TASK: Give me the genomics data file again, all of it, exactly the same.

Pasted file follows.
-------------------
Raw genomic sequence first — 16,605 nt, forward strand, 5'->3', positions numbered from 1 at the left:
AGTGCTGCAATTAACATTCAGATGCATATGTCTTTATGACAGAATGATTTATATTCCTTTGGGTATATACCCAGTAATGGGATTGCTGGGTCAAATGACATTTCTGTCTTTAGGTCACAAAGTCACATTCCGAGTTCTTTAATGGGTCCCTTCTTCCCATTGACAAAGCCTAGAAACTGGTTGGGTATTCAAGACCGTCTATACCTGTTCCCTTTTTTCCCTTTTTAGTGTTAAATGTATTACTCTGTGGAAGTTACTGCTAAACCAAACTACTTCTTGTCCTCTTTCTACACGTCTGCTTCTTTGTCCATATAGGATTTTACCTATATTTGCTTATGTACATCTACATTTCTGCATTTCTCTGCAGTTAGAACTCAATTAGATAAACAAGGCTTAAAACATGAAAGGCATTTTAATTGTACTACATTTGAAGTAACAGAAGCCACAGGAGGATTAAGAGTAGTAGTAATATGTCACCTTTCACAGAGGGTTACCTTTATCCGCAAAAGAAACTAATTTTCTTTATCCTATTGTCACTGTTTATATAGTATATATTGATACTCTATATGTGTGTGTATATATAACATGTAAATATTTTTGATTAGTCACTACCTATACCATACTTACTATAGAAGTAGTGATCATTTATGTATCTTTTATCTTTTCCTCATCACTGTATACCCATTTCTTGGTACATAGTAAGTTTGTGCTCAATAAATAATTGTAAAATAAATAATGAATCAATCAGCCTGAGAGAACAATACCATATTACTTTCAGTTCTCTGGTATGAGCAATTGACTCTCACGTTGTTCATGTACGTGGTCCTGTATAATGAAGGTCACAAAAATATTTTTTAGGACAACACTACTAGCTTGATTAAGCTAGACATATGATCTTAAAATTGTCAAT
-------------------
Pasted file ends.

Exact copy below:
Raw genomic sequence first — 16,605 nt, forward strand, 5'->3', positions numbered from 1 at the left:
AGTGCTGCAATTAACATTCAGATGCATATGTCTTTATGACAGAATGATTTATATTCCTTTGGGTATATACCCAGTAATGGGATTGCTGGGTCAAATGACATTTCTGTCTTTAGGTCACAAAGTCACATTCCGAGTTCTTTAATGGGTCCCTTCTTCCCATTGACAAAGCCTAGAAACTGGTTGGGTATTCAAGACCGTCTATACCTGTTCCCTTTTTTCCCTTTTTAGTGTTAAATGTATTACTCTGTGGAAGTTACTGCTAAACCAAACTACTTCTTGTCCTCTTTCTACACGTCTGCTTCTTTGTCCATATAGGATTTTACCTATATTTGCTTATGTACATCTACATTTCTGCATTTCTCTGCAGTTAGAACTCAATTAGATAAACAAGGCTTAAAACATGAAAGGCATTTTAATTGTACTACATTTGAAGTAACAGAAGCCACAGGAGGATTAAGAGTAGTAGTAATATGTCACCTTTCACAGAGGGTTACCTTTATCCGCAAAAGAAACTAATTTTCTTTATCCTATTGTCACTGTTTATATAGTATATATTGATACTCTATATGTGTGTGTATATATAACATGTAAATATTTTTGATTAGTCACTACCTATACCATACTTACTATAGAAGTAGTGATCATTTATGTATCTTTTATCTTTTCCTCATCACTGTATACCCATTTCTTGGTACATAGTAAGTTTGTGCTCAATAAATAATTGTAAAATAAATAATGAATCAATCAGCCTGAGAGAACAATACCATATTACTTTCAGTTCTCTGGTATGAGCAATTGACTCTCACGTTGTTCATGTACGTGGTCCTGTATAATGAAGGTCACAAAAATATTTTTTAGGACAACACTACTAGCTTGATTAAGCTAGACATATGATCTTAAAATTGTCAAT